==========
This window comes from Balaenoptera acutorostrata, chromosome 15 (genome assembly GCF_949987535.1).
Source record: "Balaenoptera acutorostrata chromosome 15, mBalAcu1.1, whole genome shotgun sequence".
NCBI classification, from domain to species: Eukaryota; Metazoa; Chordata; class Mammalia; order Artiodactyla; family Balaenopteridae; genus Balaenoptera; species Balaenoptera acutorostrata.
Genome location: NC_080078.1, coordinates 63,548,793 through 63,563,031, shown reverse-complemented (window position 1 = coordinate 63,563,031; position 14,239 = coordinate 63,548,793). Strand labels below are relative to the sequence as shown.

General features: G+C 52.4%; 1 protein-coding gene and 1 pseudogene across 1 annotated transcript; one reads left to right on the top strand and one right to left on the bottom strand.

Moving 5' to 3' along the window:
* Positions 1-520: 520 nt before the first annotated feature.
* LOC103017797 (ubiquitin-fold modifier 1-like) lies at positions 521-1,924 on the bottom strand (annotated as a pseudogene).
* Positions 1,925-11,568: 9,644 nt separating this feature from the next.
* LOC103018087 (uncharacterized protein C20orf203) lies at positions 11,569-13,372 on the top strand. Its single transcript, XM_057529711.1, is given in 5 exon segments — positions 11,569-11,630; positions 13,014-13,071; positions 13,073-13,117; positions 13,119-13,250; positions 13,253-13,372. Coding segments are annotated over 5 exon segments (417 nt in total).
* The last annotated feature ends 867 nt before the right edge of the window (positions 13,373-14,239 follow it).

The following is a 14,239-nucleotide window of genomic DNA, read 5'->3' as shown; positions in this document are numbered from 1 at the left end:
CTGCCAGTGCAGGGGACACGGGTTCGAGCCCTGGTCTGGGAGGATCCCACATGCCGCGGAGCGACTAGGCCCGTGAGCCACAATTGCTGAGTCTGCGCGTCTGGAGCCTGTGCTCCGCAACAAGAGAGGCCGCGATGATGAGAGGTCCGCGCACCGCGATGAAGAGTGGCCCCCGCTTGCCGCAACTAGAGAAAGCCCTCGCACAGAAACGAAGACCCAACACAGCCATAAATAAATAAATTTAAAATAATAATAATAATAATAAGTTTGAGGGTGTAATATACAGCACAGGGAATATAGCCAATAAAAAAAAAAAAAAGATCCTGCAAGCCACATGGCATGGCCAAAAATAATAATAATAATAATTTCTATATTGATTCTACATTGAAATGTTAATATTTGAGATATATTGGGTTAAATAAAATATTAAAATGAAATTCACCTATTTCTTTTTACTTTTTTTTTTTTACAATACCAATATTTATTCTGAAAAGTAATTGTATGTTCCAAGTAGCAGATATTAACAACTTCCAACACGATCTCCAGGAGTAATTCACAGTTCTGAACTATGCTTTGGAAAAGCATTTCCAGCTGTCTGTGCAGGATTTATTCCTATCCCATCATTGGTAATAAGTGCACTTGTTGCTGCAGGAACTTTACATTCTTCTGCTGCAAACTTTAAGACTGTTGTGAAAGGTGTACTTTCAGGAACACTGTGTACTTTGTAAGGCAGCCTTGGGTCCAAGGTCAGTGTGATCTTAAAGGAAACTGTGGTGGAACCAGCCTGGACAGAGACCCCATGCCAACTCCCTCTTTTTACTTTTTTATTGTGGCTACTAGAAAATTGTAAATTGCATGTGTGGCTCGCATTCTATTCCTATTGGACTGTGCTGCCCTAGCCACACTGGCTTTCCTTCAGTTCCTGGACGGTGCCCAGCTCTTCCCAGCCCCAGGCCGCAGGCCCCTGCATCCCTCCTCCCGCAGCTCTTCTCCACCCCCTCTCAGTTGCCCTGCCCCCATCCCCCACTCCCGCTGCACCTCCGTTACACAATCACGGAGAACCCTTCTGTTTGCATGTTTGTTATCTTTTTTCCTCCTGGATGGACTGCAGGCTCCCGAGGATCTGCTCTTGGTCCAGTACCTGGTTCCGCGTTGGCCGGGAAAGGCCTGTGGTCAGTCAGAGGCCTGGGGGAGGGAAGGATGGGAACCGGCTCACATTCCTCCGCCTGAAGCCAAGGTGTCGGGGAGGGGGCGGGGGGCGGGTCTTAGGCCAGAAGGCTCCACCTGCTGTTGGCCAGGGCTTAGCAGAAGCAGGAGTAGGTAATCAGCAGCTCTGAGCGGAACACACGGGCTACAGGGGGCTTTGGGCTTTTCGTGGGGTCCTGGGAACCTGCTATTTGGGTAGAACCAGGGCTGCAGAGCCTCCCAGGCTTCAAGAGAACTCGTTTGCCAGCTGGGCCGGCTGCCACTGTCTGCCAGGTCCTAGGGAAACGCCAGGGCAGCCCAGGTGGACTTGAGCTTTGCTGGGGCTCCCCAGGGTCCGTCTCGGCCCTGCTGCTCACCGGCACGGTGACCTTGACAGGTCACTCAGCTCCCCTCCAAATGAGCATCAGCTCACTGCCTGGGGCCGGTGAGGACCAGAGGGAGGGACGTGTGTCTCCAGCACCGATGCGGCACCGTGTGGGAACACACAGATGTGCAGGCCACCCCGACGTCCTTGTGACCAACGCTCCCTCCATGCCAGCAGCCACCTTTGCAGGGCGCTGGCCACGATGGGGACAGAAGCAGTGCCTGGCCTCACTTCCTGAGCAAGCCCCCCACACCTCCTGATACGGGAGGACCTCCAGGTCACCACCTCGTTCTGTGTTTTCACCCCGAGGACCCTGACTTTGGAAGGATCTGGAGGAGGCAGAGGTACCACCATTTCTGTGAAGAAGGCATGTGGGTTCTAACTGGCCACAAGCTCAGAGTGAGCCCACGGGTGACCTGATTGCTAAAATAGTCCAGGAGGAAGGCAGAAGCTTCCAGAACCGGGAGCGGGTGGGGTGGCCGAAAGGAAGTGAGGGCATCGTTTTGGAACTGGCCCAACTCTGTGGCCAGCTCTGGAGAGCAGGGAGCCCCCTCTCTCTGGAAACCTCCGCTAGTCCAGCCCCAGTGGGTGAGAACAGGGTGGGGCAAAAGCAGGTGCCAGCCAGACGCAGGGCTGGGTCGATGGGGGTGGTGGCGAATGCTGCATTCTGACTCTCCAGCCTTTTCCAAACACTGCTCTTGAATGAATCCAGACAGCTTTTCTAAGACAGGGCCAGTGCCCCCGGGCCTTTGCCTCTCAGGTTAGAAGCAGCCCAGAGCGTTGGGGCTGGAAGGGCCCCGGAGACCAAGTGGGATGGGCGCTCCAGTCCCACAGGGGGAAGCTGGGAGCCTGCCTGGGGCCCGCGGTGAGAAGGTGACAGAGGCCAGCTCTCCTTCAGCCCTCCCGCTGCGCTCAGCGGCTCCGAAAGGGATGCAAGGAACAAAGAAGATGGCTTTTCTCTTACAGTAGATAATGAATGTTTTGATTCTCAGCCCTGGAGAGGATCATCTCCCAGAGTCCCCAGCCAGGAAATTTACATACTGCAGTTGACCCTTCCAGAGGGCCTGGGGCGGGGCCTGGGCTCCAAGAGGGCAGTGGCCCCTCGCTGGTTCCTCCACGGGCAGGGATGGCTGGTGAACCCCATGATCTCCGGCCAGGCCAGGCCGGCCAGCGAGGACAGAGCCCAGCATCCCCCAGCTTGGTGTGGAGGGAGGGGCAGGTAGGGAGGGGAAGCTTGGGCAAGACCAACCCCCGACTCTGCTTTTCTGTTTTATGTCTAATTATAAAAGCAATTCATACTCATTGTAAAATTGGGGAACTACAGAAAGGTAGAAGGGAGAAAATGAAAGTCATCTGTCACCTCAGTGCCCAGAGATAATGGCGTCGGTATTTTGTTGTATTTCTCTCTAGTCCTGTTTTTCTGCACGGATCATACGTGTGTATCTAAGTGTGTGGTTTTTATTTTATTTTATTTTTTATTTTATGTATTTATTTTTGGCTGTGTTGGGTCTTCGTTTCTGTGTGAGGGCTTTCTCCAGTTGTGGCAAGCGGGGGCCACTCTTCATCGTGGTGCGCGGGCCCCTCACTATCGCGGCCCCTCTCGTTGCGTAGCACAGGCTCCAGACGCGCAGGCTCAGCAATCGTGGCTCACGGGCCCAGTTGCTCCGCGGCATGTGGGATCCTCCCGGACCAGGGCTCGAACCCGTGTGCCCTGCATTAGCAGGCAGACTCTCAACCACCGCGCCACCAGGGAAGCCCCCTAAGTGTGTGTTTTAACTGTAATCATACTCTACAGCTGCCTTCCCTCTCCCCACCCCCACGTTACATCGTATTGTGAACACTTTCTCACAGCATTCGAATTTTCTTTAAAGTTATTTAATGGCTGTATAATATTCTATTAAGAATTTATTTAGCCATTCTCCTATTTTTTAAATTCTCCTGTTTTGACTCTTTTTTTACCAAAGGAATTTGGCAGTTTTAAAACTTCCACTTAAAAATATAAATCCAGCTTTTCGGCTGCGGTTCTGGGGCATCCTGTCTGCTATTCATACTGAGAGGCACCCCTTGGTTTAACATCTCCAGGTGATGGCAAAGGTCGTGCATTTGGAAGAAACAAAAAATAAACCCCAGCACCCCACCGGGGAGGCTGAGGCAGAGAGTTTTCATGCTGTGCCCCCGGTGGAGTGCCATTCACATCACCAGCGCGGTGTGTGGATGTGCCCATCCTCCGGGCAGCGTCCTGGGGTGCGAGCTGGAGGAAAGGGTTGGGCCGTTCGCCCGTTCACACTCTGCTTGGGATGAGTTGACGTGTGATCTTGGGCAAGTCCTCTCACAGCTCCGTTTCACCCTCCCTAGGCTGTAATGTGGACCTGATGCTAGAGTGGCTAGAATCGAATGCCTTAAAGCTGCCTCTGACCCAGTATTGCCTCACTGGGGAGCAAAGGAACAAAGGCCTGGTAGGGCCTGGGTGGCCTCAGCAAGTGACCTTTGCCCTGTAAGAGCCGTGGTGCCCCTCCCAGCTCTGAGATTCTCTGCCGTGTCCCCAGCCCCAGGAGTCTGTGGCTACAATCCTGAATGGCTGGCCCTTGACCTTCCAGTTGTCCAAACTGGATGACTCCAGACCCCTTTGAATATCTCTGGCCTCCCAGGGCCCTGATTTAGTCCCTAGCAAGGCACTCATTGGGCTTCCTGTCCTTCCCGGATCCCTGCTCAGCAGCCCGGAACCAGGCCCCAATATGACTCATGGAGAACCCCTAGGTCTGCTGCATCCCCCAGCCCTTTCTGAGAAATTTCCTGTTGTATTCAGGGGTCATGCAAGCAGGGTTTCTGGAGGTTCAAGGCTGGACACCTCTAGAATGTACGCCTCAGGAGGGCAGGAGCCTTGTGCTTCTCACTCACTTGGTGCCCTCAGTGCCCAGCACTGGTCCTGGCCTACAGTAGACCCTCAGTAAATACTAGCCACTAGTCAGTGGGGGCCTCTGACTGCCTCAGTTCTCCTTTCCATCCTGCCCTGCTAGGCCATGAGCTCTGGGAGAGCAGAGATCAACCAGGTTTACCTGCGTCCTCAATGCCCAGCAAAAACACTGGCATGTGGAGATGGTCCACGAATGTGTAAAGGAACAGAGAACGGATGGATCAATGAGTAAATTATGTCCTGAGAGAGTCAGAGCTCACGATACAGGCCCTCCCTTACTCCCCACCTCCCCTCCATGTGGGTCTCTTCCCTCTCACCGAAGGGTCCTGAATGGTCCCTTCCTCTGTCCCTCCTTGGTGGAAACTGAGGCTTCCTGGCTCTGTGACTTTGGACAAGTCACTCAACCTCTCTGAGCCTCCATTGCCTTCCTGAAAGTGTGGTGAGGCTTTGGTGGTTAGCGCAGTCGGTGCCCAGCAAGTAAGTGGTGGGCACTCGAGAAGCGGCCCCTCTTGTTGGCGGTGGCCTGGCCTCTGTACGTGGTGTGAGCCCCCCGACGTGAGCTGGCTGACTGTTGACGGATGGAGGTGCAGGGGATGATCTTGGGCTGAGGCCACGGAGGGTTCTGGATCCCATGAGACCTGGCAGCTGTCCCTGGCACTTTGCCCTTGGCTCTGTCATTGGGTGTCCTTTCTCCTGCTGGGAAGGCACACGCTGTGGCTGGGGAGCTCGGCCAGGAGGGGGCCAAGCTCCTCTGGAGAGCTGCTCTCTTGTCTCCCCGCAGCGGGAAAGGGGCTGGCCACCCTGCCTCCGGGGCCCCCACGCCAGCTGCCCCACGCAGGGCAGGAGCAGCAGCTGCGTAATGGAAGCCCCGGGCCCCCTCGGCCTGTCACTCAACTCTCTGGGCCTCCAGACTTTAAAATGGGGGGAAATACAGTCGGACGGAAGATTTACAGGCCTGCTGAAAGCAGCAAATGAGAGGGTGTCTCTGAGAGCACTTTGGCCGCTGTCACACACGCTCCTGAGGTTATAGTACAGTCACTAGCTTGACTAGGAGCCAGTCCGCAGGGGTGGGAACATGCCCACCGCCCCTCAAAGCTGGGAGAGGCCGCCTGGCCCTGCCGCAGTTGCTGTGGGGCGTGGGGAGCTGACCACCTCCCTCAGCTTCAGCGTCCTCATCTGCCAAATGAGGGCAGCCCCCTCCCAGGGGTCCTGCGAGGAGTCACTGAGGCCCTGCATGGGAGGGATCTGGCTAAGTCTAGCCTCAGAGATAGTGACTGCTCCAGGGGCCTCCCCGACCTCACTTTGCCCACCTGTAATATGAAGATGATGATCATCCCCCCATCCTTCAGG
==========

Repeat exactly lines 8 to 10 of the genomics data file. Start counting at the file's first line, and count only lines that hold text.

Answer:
* LOC103017797 (ubiquitin-fold modifier 1-like) lies at positions 521-1,924 on the bottom strand (annotated as a pseudogene).
* Positions 1,925-11,568: 9,644 nt separating this feature from the next.
* LOC103018087 (uncharacterized protein C20orf203) lies at positions 11,569-13,372 on the top strand. Its single transcript, XM_057529711.1, is given in 5 exon segments — positions 11,569-11,630; positions 13,014-13,071; positions 13,073-13,117; positions 13,119-13,250; positions 13,253-13,372. Coding segments are annotated over 5 exon segments (417 nt in total).